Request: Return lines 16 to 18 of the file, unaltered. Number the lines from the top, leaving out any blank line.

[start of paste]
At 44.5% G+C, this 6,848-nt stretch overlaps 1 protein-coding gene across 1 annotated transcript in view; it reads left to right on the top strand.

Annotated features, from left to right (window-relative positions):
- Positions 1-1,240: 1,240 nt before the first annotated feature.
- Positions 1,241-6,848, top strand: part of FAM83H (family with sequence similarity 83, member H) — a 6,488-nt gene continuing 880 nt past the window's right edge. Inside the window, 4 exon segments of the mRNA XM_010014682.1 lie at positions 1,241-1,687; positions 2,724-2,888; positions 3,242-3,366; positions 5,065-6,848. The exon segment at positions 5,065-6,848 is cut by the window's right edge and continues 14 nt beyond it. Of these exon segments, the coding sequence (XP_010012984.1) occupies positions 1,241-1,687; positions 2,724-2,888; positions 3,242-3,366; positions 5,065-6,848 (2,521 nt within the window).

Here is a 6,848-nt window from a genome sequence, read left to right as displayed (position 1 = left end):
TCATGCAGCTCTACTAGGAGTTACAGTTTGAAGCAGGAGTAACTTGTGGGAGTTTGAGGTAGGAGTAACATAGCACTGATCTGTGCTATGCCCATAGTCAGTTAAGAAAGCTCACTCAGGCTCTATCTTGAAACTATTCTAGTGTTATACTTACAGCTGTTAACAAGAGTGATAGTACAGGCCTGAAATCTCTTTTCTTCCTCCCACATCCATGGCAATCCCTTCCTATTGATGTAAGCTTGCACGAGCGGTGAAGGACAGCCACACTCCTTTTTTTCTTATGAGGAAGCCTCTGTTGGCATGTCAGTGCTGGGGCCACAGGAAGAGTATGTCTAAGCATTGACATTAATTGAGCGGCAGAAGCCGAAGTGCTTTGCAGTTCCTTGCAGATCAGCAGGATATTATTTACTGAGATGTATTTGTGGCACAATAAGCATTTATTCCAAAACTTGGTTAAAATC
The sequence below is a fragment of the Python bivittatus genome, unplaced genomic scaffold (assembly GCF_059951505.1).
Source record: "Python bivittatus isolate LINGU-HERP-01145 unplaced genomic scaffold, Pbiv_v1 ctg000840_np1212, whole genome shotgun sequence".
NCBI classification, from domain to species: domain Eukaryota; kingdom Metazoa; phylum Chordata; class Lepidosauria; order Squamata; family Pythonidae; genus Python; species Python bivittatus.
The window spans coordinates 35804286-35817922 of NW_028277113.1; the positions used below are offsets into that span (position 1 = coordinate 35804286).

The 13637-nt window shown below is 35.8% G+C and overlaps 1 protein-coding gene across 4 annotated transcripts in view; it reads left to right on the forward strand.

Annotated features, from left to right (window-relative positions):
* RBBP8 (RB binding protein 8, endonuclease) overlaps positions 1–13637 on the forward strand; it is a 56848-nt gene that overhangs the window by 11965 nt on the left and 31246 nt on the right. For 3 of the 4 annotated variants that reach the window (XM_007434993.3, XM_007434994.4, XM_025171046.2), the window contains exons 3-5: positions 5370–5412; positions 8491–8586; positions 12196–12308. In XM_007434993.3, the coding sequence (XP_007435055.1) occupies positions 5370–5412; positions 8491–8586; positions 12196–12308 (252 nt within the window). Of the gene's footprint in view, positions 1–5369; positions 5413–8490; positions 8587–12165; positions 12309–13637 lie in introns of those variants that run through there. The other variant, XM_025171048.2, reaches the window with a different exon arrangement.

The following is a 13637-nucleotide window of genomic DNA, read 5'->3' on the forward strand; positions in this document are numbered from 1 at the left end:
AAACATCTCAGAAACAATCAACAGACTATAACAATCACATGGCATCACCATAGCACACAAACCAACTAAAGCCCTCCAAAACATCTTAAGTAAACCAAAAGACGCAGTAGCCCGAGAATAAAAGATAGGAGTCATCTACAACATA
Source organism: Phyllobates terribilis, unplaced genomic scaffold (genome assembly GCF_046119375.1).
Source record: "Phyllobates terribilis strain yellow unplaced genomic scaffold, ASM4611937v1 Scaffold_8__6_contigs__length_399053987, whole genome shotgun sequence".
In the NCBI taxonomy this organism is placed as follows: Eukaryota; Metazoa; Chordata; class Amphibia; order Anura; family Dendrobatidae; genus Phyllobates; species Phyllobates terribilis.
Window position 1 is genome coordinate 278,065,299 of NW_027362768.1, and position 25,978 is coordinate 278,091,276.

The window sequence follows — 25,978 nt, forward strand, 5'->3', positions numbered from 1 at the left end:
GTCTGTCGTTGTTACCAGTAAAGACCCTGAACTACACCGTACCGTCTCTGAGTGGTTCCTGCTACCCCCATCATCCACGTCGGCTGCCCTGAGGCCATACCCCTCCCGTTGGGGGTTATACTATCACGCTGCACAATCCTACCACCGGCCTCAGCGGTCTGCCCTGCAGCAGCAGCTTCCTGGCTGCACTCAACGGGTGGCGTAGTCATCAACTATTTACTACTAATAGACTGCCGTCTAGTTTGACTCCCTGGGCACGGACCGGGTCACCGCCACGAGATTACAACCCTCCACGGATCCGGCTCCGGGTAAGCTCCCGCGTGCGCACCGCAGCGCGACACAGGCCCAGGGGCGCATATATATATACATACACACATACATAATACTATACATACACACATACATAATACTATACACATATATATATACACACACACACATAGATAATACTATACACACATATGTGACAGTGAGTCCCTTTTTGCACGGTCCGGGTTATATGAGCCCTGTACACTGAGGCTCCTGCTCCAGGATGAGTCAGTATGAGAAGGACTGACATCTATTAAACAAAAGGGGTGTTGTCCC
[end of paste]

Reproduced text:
Source organism: Phyllobates terribilis, unplaced genomic scaffold (genome assembly GCF_046119375.1).
Source record: "Phyllobates terribilis strain yellow unplaced genomic scaffold, ASM4611937v1 Scaffold_8__6_contigs__length_399053987, whole genome shotgun sequence".
In the NCBI taxonomy this organism is placed as follows: Eukaryota; Metazoa; Chordata; class Amphibia; order Anura; family Dendrobatidae; genus Phyllobates; species Phyllobates terribilis.